Hereditary Hemochromatosis (HH), aka iron overload disorder, is a disorder in which the body stores too much iron. “Excess iron is stored in the body’s tissues and organs, particularly the skin, heart, liver, pancreas, and joints,” according to the NIH. If left untreated it can cause serious “organ damage and lead to a heart attack, diabetes, cirrhosis of the liver, arthritis, depression, and premature death,” according to Winchester Hospital. The NIH lists early symptoms of hereditary hemochromatosis as “extreme tiredness (fatigue), joint pain, abdominal pain, weight loss, and loss of sex drive. As the condition worsens, affected individuals may develop arthritis, liver disease (cirrhosis) or liver cancer, diabetes, heart abnormalities, or skin discoloration.”
Humans weren’t necessarily meant to be able to digest lactose after infancy, which is why the majority of the population isn’t able to. Per the NIH, “Approximately 65 percent of the human population has a reduced ability to digest lactose after infancy.” Lactose-intolerant individuals may experience abdominal pain, bloating, flatulence, nausea, and diarrhea anywhere from half an hour to a couple of hours after consuming lactose-containing dairy products. Sometimes cheese or yogurt won’t cause this kind of reaction since the fermentation process breaks down much of the lactose in milk.
You could have an aneurysm in your aorta and not even know it. It can be completely asymptomatic until there is a catastrophic event. The aorta is the body’s largest blood vessel and an aneurysm is a weak spot that bulges out from the wall of the aorta. The aorta leads from your heart to your legs, passing through the lower abdomen on its way, where it branches out into two arteries, one for each leg. When an aneurysm happens in the abdomen it’s an abdominal aortic aneurysm, but if it happens in the chest, it’s referred to as a thoracic aortic aneurysm.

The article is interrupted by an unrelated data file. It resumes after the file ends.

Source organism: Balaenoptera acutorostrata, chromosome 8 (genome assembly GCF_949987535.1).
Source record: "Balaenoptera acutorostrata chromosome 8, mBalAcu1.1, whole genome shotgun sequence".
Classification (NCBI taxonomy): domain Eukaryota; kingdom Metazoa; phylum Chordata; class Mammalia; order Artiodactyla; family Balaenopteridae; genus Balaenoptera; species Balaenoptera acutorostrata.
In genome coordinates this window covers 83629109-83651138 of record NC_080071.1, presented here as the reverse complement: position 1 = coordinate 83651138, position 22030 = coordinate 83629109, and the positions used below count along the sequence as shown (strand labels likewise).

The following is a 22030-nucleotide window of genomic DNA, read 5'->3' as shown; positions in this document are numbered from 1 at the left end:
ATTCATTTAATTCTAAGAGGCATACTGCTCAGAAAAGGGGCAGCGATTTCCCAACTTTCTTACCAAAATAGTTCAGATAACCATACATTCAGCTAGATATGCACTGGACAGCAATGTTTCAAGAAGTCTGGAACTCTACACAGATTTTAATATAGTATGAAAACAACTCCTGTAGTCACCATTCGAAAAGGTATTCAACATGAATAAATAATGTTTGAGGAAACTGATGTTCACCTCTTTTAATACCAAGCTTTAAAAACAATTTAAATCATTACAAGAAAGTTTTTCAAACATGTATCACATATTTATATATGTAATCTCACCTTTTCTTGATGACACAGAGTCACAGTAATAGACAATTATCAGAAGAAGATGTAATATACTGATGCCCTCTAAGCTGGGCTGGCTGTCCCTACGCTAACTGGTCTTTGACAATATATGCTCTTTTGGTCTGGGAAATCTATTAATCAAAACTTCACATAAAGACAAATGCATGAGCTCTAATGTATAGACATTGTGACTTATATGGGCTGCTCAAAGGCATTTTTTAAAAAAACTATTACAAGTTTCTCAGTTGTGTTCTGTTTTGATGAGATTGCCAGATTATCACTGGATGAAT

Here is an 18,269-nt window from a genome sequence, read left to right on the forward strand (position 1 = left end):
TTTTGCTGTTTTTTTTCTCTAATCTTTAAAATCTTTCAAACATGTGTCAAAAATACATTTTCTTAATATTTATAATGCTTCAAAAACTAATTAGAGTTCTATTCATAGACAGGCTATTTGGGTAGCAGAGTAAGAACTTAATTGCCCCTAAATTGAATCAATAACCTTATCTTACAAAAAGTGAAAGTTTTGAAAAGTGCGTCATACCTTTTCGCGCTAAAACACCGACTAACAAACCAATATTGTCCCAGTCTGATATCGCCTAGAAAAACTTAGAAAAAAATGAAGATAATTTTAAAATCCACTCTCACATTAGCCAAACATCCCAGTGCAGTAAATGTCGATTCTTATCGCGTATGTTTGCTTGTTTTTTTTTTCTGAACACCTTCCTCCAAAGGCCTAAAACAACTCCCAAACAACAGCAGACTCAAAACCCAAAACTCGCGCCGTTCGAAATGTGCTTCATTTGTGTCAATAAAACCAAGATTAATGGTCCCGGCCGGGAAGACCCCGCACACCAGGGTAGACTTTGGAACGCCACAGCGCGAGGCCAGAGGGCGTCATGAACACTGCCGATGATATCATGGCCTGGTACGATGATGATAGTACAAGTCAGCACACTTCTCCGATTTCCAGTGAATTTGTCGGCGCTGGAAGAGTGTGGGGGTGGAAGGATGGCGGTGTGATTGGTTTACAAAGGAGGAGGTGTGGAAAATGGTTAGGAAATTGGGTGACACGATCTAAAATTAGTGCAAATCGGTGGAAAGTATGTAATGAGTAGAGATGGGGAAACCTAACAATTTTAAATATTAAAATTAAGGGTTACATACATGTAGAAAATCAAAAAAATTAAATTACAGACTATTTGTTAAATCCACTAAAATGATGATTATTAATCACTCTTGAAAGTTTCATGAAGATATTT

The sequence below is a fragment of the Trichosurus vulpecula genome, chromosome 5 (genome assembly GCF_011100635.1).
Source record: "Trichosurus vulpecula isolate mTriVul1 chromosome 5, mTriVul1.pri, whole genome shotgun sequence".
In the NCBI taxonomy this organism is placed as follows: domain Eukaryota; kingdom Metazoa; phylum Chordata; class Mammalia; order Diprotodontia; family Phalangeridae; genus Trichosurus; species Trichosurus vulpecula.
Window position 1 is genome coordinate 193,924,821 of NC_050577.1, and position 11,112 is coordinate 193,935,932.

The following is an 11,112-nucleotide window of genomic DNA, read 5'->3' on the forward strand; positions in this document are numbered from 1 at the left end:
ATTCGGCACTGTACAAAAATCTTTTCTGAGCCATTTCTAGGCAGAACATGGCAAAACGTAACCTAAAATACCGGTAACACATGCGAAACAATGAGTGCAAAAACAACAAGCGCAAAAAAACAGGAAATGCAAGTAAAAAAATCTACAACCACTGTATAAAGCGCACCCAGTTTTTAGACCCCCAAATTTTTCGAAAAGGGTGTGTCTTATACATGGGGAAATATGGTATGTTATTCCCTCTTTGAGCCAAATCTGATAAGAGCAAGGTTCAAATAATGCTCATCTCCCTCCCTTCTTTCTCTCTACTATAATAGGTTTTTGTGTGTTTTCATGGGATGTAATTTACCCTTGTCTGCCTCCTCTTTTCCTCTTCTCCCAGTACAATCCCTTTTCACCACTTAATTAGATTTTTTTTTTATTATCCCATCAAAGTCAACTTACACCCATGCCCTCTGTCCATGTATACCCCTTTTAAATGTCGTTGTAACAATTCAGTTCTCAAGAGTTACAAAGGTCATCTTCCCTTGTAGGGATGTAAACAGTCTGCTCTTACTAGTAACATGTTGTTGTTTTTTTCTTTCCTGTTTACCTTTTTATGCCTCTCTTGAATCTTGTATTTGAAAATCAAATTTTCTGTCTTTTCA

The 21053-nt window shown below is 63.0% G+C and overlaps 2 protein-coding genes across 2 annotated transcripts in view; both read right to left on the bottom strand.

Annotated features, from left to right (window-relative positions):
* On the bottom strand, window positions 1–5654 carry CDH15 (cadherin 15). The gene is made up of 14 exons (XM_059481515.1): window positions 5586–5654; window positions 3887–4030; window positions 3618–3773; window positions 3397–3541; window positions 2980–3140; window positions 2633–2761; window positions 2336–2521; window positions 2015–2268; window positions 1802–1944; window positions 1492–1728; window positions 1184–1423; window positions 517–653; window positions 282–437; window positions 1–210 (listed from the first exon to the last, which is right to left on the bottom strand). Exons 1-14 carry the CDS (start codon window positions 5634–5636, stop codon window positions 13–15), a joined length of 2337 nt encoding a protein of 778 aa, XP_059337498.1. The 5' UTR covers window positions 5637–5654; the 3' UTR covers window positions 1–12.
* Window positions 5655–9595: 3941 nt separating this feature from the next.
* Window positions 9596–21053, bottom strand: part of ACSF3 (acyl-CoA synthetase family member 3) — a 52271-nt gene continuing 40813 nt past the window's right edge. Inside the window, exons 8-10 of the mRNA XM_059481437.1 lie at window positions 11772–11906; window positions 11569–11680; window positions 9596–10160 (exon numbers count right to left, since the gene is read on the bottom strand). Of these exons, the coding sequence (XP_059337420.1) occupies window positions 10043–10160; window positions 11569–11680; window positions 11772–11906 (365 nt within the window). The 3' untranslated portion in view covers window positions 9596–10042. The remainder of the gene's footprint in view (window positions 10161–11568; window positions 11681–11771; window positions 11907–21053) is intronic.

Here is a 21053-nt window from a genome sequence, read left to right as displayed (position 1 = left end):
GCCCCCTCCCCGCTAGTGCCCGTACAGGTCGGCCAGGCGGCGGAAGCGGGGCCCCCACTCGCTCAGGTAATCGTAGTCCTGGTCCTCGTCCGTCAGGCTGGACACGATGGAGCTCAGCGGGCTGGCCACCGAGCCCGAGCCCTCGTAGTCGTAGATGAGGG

If your grandma wore compression socks, you may need a pair someday too. Factor V Leiden is the name of the specific gene mutation that results in Hereditary Thrombophilia. Thrombophilia is just a fancy word for “an increased tendency to form abnormal blood clots that can block blood vessels,” as defined by the NIH. If you’re at higher risk for abnormal blood clots, you may need to avoid situations that might increase your risk even more, like long car rides, birth control, or surgeries. According to the CDC, “risk factors, such as surgery, hospitalization, pregnancy, cancer, and some types of cancer treatments” make a blood clot occurrence more likely.
Now What? Can I (Affordably) Determine My Genetic Risks?
Don’t worry, we’re not informing you of all the possibilities lurking in your genes without providing insight and education on how to determine some of your risk factors. For years, these kinds of tests weren’t readily available to the masses, with the ability to test right from your own home! Ancestry.com —yes, the same company that helped grow your family tree—now offers AncestryDNA® kits that go way beyond genealogy.